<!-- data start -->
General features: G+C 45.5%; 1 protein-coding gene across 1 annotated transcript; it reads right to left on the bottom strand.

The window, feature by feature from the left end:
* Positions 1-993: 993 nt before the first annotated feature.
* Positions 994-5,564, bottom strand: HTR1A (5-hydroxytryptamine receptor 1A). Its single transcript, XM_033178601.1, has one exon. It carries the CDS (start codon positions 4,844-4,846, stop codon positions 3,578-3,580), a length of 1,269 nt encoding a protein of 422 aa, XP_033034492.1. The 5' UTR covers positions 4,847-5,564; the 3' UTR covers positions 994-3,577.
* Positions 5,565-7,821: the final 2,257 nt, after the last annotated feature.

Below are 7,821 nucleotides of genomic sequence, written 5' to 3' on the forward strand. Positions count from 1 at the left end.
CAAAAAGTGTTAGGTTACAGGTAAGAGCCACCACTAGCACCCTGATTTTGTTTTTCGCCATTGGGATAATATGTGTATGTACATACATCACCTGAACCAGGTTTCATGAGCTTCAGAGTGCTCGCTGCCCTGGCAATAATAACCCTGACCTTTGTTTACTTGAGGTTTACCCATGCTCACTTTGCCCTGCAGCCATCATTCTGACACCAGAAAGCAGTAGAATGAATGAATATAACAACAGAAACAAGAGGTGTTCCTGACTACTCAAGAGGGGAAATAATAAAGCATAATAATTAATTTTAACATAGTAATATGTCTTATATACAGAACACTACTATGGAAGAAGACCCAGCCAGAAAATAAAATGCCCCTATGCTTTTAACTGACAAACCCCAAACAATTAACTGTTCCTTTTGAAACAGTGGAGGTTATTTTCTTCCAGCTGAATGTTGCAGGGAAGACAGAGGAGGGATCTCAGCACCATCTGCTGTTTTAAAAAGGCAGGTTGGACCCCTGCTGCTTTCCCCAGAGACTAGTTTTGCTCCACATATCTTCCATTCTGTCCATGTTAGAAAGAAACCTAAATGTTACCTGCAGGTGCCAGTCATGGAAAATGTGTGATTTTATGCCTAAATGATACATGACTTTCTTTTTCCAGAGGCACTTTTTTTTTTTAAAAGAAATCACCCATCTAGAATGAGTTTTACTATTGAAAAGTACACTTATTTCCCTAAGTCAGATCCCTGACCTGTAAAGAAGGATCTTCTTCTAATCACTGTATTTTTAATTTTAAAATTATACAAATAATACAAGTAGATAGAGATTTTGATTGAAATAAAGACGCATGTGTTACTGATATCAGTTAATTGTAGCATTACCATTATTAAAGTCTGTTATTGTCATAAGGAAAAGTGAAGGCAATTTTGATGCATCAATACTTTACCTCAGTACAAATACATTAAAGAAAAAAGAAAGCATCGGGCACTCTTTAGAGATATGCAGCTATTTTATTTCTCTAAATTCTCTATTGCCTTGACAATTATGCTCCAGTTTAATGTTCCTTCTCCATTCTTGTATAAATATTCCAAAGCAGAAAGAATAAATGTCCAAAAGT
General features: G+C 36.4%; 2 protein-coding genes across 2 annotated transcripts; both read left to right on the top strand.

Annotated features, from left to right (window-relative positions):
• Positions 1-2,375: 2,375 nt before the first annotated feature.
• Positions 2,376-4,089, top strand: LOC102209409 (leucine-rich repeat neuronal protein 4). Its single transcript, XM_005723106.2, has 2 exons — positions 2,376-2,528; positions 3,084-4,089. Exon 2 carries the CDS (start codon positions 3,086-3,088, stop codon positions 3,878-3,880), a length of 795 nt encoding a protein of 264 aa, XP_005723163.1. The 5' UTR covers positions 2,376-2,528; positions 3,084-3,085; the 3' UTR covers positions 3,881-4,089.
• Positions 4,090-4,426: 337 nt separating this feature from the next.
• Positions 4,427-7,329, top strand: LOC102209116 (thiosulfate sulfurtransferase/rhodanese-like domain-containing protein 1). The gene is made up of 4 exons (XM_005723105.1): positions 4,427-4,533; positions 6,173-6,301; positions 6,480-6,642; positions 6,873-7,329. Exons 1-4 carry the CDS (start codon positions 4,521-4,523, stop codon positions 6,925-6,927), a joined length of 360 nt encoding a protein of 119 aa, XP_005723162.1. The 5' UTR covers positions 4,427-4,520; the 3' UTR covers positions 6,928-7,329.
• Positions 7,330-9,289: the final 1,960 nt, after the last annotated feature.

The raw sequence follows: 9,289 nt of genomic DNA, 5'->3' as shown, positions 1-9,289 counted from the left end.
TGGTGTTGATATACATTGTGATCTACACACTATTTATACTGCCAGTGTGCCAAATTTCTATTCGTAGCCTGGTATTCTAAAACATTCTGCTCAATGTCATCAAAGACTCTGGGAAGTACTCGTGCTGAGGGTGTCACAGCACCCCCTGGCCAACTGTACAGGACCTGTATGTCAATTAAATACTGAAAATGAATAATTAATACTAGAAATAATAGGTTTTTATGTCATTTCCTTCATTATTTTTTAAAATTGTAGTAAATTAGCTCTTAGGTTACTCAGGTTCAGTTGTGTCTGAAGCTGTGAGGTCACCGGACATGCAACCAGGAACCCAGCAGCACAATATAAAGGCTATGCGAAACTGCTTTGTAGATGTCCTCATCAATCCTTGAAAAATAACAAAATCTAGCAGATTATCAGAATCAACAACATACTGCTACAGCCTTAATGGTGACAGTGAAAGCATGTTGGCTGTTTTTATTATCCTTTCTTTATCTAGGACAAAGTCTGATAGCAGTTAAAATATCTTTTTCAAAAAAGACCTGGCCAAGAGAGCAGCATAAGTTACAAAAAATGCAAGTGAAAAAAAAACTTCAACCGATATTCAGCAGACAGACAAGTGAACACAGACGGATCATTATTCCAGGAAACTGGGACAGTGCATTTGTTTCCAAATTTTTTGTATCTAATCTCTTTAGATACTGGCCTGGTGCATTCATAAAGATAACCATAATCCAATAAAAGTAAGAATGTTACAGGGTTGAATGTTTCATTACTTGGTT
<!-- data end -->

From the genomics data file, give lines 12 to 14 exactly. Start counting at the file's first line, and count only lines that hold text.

• Positions 4,090-4,426: 337 nt separating this feature from the next.
• Positions 4,427-7,329, top strand: LOC102209116 (thiosulfate sulfurtransferase/rhodanese-like domain-containing protein 1). The gene is made up of 4 exons (XM_005723105.1): positions 4,427-4,533; positions 6,173-6,301; positions 6,480-6,642; positions 6,873-7,329. Exons 1-4 carry the CDS (start codon positions 4,521-4,523, stop codon positions 6,925-6,927), a joined length of 360 nt encoding a protein of 119 aa, XP_005723162.1. The 5' UTR covers positions 4,427-4,520; the 3' UTR covers positions 6,928-7,329.
• Positions 7,330-9,289: the final 1,960 nt, after the last annotated feature.